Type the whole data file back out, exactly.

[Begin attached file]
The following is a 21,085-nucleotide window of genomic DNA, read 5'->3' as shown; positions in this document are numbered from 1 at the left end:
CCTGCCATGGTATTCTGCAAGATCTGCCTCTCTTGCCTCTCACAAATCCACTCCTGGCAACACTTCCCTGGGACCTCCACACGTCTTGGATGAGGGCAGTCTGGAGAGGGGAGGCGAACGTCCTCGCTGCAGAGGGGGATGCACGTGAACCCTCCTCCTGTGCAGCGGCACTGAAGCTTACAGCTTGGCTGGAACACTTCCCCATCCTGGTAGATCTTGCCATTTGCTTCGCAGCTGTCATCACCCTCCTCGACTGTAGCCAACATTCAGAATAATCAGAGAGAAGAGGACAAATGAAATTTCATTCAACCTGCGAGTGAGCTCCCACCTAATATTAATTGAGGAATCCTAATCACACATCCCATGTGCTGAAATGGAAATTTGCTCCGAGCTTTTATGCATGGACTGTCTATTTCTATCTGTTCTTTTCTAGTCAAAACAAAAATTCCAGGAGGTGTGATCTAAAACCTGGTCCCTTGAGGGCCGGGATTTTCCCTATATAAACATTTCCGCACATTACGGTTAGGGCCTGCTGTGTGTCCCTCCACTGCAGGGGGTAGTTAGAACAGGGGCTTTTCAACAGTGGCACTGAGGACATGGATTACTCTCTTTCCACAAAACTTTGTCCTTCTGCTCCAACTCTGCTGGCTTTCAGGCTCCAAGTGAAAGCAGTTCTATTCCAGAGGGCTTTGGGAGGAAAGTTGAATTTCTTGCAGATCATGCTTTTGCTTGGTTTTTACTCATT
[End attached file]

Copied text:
The following is a 21,085-nucleotide window of genomic DNA, read 5'->3' as shown; positions in this document are numbered from 1 at the left end:
CCTGCCATGGTATTCTGCAAGATCTGCCTCTCTTGCCTCTCACAAATCCACTCCTGGCAACACTTCCCTGGGACCTCCACACGTCTTGGATGAGGGCAGTCTGGAGAGGGGAGGCGAACGTCCTCGCTGCAGAGGGGGATGCACGTGAACCCTCCTCCTGTGCAGCGGCACTGAAGCTTACAGCTTGGCTGGAACACTTCCCCATCCTGGTAGATCTTGCCATTTGCTTCGCAGCTGTCATCACCCTCCTCGACTGTAGCCAACATTCAGAATAATCAGAGAGAAGAGGACAAATGAAATTTCATTCAACCTGCGAGTGAGCTCCCACCTAATATTAATTGAGGAATCCTAATCACACATCCCATGTGCTGAAATGGAAATTTGCTCCGAGCTTTTATGCATGGACTGTCTATTTCTATCTGTTCTTTTCTAGTCAAAACAAAAATTCCAGGAGGTGTGATCTAAAACCTGGTCCCTTGAGGGCCGGGATTTTCCCTATATAAACATTTCCGCACATTACGGTTAGGGCCTGCTGTGTGTCCCTCCACTGCAGGGGGTAGTTAGAACAGGGGCTTTTCAACAGTGGCACTGAGGACATGGATTACTCTCTTTCCACAAAACTTTGTCCTTCTGCTCCAACTCTGCTGGCTTTCAGGCTCCAAGTGAAAGCAGTTCTATTCCAGAGGGCTTTGGGAGGAAAGTTGAATTTCTTGCAGATCATGCTTTTGCTTGGTTTTTACTCATT